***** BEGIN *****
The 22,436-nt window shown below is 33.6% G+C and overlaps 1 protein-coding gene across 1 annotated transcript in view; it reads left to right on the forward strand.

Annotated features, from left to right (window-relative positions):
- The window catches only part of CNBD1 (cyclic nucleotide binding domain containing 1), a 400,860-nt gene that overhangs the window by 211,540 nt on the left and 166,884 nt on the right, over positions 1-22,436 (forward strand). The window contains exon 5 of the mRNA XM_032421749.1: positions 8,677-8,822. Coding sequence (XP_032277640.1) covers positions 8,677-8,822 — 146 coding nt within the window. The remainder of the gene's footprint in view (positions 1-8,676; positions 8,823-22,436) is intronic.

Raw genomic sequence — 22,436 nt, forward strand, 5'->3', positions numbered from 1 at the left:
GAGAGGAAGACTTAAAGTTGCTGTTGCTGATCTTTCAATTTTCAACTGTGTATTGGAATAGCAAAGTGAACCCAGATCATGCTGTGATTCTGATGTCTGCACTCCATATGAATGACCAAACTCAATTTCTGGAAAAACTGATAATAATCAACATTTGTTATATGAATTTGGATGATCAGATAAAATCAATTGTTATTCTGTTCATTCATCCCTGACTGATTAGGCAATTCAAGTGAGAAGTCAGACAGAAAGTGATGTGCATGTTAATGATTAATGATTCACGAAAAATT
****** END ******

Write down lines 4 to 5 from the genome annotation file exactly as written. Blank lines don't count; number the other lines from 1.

Raw genomic sequence — 22,436 nt, forward strand, 5'->3', positions numbered from 1 at the left:
GAGAGGAAGACTTAAAGTTGCTGTTGCTGATCTTTCAATTTTCAACTGTGTATTGGAATAGCAAAGTGAACCCAGATCATGCTGTGATTCTGATGTCTGCACTCCATATGAATGACCAAACTCAATTTCTGGAAAAACTGATAATAATCAACATTTGTTATATGAATTTGGATGATCAGATAAAATCAATTGTTATTCTGTTCATTCATCCCTGACTGATTAGGCAATTCAAGTGAGAAGTCAGACAGAAAGTGATGTGCATGTTAATGATTAATGATTCACGAAAAATT